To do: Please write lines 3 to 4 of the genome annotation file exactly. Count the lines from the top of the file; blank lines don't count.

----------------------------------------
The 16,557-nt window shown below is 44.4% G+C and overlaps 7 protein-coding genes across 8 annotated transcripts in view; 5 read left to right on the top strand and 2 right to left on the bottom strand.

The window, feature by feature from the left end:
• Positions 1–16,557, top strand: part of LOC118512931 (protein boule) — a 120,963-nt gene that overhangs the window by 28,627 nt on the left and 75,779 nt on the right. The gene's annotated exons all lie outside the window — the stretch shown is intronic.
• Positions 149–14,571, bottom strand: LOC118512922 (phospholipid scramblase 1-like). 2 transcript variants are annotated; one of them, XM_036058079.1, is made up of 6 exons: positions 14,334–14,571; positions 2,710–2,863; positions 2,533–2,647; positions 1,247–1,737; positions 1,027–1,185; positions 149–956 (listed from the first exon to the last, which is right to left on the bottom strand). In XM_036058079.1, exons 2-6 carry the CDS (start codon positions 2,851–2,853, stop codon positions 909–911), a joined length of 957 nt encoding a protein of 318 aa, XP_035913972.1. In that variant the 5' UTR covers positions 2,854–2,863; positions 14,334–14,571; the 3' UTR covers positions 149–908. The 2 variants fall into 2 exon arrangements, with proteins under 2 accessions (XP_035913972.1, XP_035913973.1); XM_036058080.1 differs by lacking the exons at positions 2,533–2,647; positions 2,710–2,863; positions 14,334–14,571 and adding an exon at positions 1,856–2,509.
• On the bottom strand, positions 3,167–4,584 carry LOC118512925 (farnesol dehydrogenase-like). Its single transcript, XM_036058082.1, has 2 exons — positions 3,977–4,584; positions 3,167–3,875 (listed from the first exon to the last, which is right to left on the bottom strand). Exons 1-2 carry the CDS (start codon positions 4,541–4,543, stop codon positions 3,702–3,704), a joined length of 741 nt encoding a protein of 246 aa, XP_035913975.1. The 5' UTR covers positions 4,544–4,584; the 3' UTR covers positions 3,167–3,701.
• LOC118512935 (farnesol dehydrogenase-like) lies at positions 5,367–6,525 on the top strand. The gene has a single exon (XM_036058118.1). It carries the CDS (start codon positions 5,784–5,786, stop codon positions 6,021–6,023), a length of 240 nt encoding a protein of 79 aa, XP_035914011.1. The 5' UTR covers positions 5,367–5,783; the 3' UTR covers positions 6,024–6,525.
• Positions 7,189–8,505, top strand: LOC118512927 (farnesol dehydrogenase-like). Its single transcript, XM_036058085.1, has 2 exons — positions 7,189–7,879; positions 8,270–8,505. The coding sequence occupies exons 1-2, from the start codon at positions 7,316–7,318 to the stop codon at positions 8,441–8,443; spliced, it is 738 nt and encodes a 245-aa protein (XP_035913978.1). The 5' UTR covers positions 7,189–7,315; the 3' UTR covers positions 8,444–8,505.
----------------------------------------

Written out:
• Positions 1–16,557, top strand: part of LOC118512931 (protein boule) — a 120,963-nt gene that overhangs the window by 28,627 nt on the left and 75,779 nt on the right. The gene's annotated exons all lie outside the window — the stretch shown is intronic.
• Positions 149–14,571, bottom strand: LOC118512922 (phospholipid scramblase 1-like). 2 transcript variants are annotated; one of them, XM_036058079.1, is made up of 6 exons: positions 14,334–14,571; positions 2,710–2,863; positions 2,533–2,647; positions 1,247–1,737; positions 1,027–1,185; positions 149–956 (listed from the first exon to the last, which is right to left on the bottom strand). In XM_036058079.1, exons 2-6 carry the CDS (start codon positions 2,851–2,853, stop codon positions 909–911), a joined length of 957 nt encoding a protein of 318 aa, XP_035913972.1. In that variant the 5' UTR covers positions 2,854–2,863; positions 14,334–14,571; the 3' UTR covers positions 149–908. The 2 variants fall into 2 exon arrangements, with proteins under 2 accessions (XP_035913972.1, XP_035913973.1); XM_036058080.1 differs by lacking the exons at positions 2,533–2,647; positions 2,710–2,863; positions 14,334–14,571 and adding an exon at positions 1,856–2,509.